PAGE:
Forest Pest Insects in North America: a Photographic Guide

Siberian moth

Dendrolimus sibiricus TschetvericKov (Lepidoptera: Lasiocampidae)

Orientation to pest

Siberian moth, Dendrolimus sibiricus TschetveriKov, is a defoliator of great importance in northern Asia, causing widespread, extensive mortality to various conifers during outbreaks. It does not occur in North American but is a species of great concern. Typically, this moth has a two-year life cycle, spread over parts of three calendar years. Adults fly and lay eggs from late June to mid-July. Eggs are laid in chains or clusters on needles or branches. In their first year, larvae feed until they reach the second or third instar and then overwinter in the forest litter. In year two, partly grown larvae continue to feed, at a slower rate, until they are in the fifth to seventh instar, at which stage they overwinter. In their third calendar year, larva feed until mature in spring and pupate inside cocoons fixed to trees. Adult moths appear in late June and July and may fly several kilometers before laying her eggs. Outbreaks occur at about 10 year intervals and last 2-3 years. An outbreak can defoliate thousands of hectares and affect entire forests. Since the insect has overlapping generations and life cycles extending more than one growing season, it can defoliate stands in the spring, summer and fall, but most defoliation occurs in spring when older larvae feed.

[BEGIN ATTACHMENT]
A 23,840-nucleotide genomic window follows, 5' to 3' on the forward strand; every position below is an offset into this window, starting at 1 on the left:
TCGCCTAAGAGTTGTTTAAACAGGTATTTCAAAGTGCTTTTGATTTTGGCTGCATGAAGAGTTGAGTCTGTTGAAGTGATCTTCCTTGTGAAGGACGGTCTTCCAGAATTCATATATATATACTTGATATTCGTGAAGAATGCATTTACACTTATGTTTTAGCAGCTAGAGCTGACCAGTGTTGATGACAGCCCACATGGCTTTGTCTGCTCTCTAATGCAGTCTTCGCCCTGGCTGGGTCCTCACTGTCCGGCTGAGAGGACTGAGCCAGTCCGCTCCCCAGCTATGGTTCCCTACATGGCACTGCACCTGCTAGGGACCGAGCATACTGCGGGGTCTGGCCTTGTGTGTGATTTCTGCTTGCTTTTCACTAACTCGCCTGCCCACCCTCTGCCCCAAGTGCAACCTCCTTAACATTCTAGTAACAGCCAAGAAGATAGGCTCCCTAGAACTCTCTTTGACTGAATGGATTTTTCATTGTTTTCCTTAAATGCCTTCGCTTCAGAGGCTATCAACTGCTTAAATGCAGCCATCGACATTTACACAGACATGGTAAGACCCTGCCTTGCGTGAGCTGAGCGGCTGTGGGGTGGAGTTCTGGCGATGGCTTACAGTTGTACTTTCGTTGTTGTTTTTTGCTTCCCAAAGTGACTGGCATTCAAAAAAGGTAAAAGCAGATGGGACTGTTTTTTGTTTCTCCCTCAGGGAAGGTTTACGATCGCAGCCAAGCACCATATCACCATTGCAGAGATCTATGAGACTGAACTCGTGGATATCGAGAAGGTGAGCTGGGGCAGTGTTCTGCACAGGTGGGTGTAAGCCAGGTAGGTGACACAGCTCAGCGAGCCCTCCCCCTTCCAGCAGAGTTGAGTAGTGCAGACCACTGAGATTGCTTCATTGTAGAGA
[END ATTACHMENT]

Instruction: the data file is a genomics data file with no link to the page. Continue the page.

Hosts commonly attacked

Larvae of D. sibiricus feed on the foliage of more than 20 species of conifers in northern Asia, especially on species of larch (Larix ) and fir (Abies), but also on less favored hosts such as five-needle and two-needle pines (Pinus) and spruce (Picea). Injury is greatest to species of fir and certain pines (e.g., Pinus koraiensis Sieb. et Zucc. and Pinus sibirica Du Tour). Although larch species are the most favored hosts, they can re-foliate and are seldom killed. It has been shown that this polyphagous species can develop on a wide range of European and North American conifers.


The Siberian moth does not occur in North America, but is considered a very high risk invader because of its potential for invasion and the magnitude of likely damage. Boreal and subalpine forests in North America would be at risk. Its current distribution includes Siberia (Russia), northeastern China, northern Mongolia, and part of North Korea.

Images of Siberian moth

Male Siberian moth Natalia Kirichenko, 768x512 / 1536x1024
Egg mass of Siberian moth John H. Ghent, USDA Forest Service, 768x512 / 1536x1024
Larva of Siberian moth John H. Ghent, USDA Forest Service, 768x512 / 1536x1024
Figure 1. Male Siberian moth, Dendrolimus sibericus Figure 2. Egg mass of Siberian moth Figure 3. Larva of Siberian moth
Pupal cocoons of Siberian moth John H. Ghent, USDA Forest Service, 768x512 / 1536x1024
Stand of Siberian larch defoliated by Siberian moth John H. Ghent, USDA Forest Service, 768x512 / 1536x1024
Figure 4. Pupal cocoons of Siberian moth Figure 5. Stand of Siberian larch (Larix sibirica Ledeb.) defoliated by Siberian moth

Important biological control agents related to this pest species

More than 40 species of parasitoids are known to attack D. sibiricus, of which the most important are the egg parasites Telenomus tetratomus (Thomson) (Scelionidae) and Ooencyrtus pinicola Matsumura (Encyrtidae), the larval parasite Rogas dendrolimi Matsumura (Braconidae), and the larval-pupal parasites Blepharipa schineri (Mesnil.), Blepharipa pratensis Meigen and Lespesia frenchii (Williston) (all Tachinidae).

Web links for information on Siberian moth